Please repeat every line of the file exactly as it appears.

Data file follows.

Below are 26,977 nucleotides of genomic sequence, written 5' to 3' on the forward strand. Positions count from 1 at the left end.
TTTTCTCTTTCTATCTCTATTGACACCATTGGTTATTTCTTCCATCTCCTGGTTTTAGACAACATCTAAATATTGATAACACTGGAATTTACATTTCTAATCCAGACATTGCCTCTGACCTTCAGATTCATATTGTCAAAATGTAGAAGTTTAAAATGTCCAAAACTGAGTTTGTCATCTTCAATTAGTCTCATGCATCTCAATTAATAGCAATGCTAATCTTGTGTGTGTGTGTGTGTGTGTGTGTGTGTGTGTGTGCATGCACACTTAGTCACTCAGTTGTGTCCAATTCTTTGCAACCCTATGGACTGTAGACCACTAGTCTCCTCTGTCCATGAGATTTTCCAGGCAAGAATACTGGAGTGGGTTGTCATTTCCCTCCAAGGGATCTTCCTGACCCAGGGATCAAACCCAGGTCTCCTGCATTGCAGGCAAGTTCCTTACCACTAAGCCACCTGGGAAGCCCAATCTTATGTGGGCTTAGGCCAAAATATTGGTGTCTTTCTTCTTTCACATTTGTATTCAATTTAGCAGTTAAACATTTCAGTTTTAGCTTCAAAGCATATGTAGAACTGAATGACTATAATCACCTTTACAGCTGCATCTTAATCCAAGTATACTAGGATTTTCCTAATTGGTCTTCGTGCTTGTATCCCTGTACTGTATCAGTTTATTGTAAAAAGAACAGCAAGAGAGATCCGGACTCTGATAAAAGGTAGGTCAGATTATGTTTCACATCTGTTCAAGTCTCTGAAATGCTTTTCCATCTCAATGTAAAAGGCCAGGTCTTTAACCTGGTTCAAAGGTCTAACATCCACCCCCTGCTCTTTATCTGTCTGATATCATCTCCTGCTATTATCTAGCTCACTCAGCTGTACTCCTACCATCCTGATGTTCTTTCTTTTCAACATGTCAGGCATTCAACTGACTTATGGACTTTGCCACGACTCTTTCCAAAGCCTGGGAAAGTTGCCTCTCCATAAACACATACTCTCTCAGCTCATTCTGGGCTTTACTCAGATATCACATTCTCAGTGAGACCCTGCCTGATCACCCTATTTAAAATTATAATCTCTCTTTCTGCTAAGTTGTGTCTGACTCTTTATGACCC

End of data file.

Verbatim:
Below are 26,977 nucleotides of genomic sequence, written 5' to 3' on the forward strand. Positions count from 1 at the left end.
TTTTCTCTTTCTATCTCTATTGACACCATTGGTTATTTCTTCCATCTCCTGGTTTTAGACAACATCTAAATATTGATAACACTGGAATTTACATTTCTAATCCAGACATTGCCTCTGACCTTCAGATTCATATTGTCAAAATGTAGAAGTTTAAAATGTCCAAAACTGAGTTTGTCATCTTCAATTAGTCTCATGCATCTCAATTAATAGCAATGCTAATCTTGTGTGTGTGTGTGTGTGTGTGTGTGTGTGTGTGTGCATGCACACTTAGTCACTCAGTTGTGTCCAATTCTTTGCAACCCTATGGACTGTAGACCACTAGTCTCCTCTGTCCATGAGATTTTCCAGGCAAGAATACTGGAGTGGGTTGTCATTTCCCTCCAAGGGATCTTCCTGACCCAGGGATCAAACCCAGGTCTCCTGCATTGCAGGCAAGTTCCTTACCACTAAGCCACCTGGGAAGCCCAATCTTATGTGGGCTTAGGCCAAAATATTGGTGTCTTTCTTCTTTCACATTTGTATTCAATTTAGCAGTTAAACATTTCAGTTTTAGCTTCAAAGCATATGTAGAACTGAATGACTATAATCACCTTTACAGCTGCATCTTAATCCAAGTATACTAGGATTTTCCTAATTGGTCTTCGTGCTTGTATCCCTGTACTGTATCAGTTTATTGTAAAAAGAACAGCAAGAGAGATCCGGACTCTGATAAAAGGTAGGTCAGATTATGTTTCACATCTGTTCAAGTCTCTGAAATGCTTTTCCATCTCAATGTAAAAGGCCAGGTCTTTAACCTGGTTCAAAGGTCTAACATCCACCCCCTGCTCTTTATCTGTCTGATATCATCTCCTGCTATTATCTAGCTCACTCAGCTGTACTCCTACCATCCTGATGTTCTTTCTTTTCAACATGTCAGGCATTCAACTGACTTATGGACTTTGCCACGACTCTTTCCAAAGCCTGGGAAAGTTGCCTCTCCATAAACACATACTCTCTCAGCTCATTCTGGGCTTTACTCAGATATCACATTCTCAGTGAGACCCTGCCTGATCACCCTATTTAAAATTATAATCTCTCTTTCTGCTAAGTTGTGTCTGACTCTTTATGACCC